My friends and I chose to go trekking in the Langtang region of Nepal, an area that was badly affected by the 2015 earthquake. After a significant reduction in visitor numbers in the season following the earthquake this seemed like a perfect area in which to give some tourist support rather than the over-subscribed Everest or Annapurna regions. Extensive rebuilding has taken place and many new “earthquake-proof” tea houses have popped up in what have been deemed as “safe zones”.
The trek started in Syabrubesi after an exhausting 8 hour drive from Kathmandu. Don’t get me wrong, I was just a passenger, but the atrocious road conditions (it is only 113km) and the three big nights out in Kathmandu made for a pretty tough ride. We were all hoping that the storm we drove through near our destination was not an indicator of the weather to come. Fortunately, it started to clear up, but this wasn’t the last of the hail we were to see (that’s another story).
Heading up through the woodlands of the Langtang Valley on the first day came the first poignant evidence of the human devastation that the earthquake brought. The spot is marked by prayer flags and a t-shirt with a tribute to an Israeli trekker whose body was found there. It was a stark reminder.
We found ourselves crossing the debris of more significant landslides as we headed further up the valley. Given the steep sides of the valley hemming us in it was no wonder that their stability in such a large magnitude earthquake was tested.
We made our way up to a bleak night’s sleep in Lama Hotel (read Clare’s account of it here) by which stage we had already lost one of our porters due to ‘leg pain’. It turned out he was our guide Ngima’s friend’s cousin from Kathmandu and it was his first time as a porter. The poor young lad had underestimated the challenge of carting 25 kilograms of luggage uphill strapped to his forehead. Ngima stepped in, swapping bags with the porter, reliving the experience of his younger days. At Lama Hotel a new porter was enrolled in the team having rapidly trotted his way down from his village of Langtang to join us that evening.
The next day we were all on our way to Langtang, a village that was destroyed by landslides due to the earthquake save for one, single house that was shielded by a cliff. Many of the villagers were buried under the rubble along with any evidence of the former village itself. Luckily as it was during the day several of the villagers were out working and were spared the same fate. Our new porter, Sanga, had lost his wife and children.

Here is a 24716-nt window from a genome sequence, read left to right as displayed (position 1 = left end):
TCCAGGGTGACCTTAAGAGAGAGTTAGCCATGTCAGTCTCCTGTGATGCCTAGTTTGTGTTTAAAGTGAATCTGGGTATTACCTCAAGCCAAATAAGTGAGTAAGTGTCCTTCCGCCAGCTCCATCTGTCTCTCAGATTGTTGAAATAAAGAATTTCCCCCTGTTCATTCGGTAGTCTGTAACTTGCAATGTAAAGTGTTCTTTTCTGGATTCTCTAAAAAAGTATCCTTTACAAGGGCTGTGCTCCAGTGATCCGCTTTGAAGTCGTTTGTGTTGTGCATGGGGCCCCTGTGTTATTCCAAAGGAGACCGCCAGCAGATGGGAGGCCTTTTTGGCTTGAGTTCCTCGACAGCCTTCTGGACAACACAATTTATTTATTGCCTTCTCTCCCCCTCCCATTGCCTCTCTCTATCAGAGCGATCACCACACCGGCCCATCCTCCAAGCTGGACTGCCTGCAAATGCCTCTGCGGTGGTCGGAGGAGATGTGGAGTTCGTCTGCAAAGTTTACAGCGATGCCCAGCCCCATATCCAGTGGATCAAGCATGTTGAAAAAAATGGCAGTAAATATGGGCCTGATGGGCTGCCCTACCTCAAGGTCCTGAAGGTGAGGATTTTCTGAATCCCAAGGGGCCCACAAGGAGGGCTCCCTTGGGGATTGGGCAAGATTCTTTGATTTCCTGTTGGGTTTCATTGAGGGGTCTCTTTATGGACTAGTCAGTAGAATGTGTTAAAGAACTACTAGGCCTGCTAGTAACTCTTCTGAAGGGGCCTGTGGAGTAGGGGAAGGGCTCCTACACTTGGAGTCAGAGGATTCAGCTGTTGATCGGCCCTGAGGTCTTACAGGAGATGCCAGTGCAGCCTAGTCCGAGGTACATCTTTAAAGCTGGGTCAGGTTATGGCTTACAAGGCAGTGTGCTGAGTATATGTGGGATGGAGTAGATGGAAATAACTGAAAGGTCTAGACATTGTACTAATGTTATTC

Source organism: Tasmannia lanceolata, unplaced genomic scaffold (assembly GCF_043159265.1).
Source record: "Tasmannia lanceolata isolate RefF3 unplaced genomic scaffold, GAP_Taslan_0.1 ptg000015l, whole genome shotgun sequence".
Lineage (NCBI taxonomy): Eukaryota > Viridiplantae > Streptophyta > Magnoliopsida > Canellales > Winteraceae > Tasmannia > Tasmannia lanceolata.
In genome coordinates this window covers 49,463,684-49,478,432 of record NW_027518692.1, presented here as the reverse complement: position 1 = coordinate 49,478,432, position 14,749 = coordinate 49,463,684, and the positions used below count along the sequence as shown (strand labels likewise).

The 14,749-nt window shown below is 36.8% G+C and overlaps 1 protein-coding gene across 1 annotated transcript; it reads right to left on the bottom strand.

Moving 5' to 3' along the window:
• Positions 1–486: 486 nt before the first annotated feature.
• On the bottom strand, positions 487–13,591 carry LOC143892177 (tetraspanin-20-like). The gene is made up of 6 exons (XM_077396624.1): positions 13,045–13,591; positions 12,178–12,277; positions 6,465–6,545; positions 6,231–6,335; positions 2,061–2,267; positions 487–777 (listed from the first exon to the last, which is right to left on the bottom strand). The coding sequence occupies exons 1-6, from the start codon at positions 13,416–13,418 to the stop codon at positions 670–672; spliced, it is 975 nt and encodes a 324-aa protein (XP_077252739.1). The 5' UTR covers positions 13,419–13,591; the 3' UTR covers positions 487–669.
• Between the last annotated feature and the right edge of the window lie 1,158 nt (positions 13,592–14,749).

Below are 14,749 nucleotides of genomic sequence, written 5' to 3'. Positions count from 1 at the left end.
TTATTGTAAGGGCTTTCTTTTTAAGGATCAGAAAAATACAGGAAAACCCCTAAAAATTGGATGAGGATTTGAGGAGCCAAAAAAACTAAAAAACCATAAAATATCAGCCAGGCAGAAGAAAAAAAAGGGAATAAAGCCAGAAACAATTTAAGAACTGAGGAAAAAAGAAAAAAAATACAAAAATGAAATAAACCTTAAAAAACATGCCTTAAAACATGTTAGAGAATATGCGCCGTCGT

The path to Langtang took us through numerous areas where the wreckage of former buildings was evident, but then, as we looked towards Langtang the real devastation became apparent. The first thing we saw was the huge scar of fresh mountainside where the surface rocks had been shaken loose. As we approached we then saw the enormous ensuing swathe of landslide debris that had engulfed the village. It was on a different scale to what we had crossed before. It seemed so vast and it had happened so quickly. Nothing could have survived. Crossing the landslide, it’s in the back of my mind that there is nothing stopping it happening again.
The village has since been rebuilt on the far side of the debris on a patch of higher ground further from the steep valley edges and despite all that has befallen the locals there was always a welcoming reception. We found a friendly family ready to host us in their new lodge, which had just enough space for our group, although our guides and porters had to stay in the building next door. Two bowls of shyakpa (Sherpa stew), a couple of glasses of rum punch and another couple of glasses of roksi – all in aid of economic support of course – made for a solid night’s sleep.
The following day, a short walk took us to our furthest point up the valley at Kyanjin Gomba. We stopped to pay our respects at a memorial at the base of the village etched with the names of all the locals and foreigners that were killed in the area during the earthquake. We then found our lodge for the next two nights. It had a super-heated dining hall and a cosy, warm kitchen with the owner furious frying eggs for all the orders that suddenly poured in. There were several family photos on the wall of the dining hall draped with Buddhist scarves (khata). These were family members who were also victims of the earthquake – the owner’s husband, her sister, brother-in-law and their young child.
Kyanjin Gomba sits in a beautiful location near the head of the valley surrounded by huge snow-clad mountains and, due to recent storms, the low-lying peaks were all also beautifully covered in a dusting of new snow. A lazy afternoon and evening was spent enjoying our spectacular surroundings. The next day the views got even better as we climbed to the top of Kyanjin Ri. A couple of hours took us to the summit at 4400m (Kyanjin Gomba is at 3800m), which we had to ourselves. The weather was glorious, and the summit was completely sheltered from the winds. We spent a long time taking countless photos of mountain views with prayer flags in the foreground – an absolutely archetypal image of Nepal.
The only thing to do then was to retrace our steps down the valley to our turn off to Gosaikunda Lake. And find a different lodge to stay in at Lama Hotel.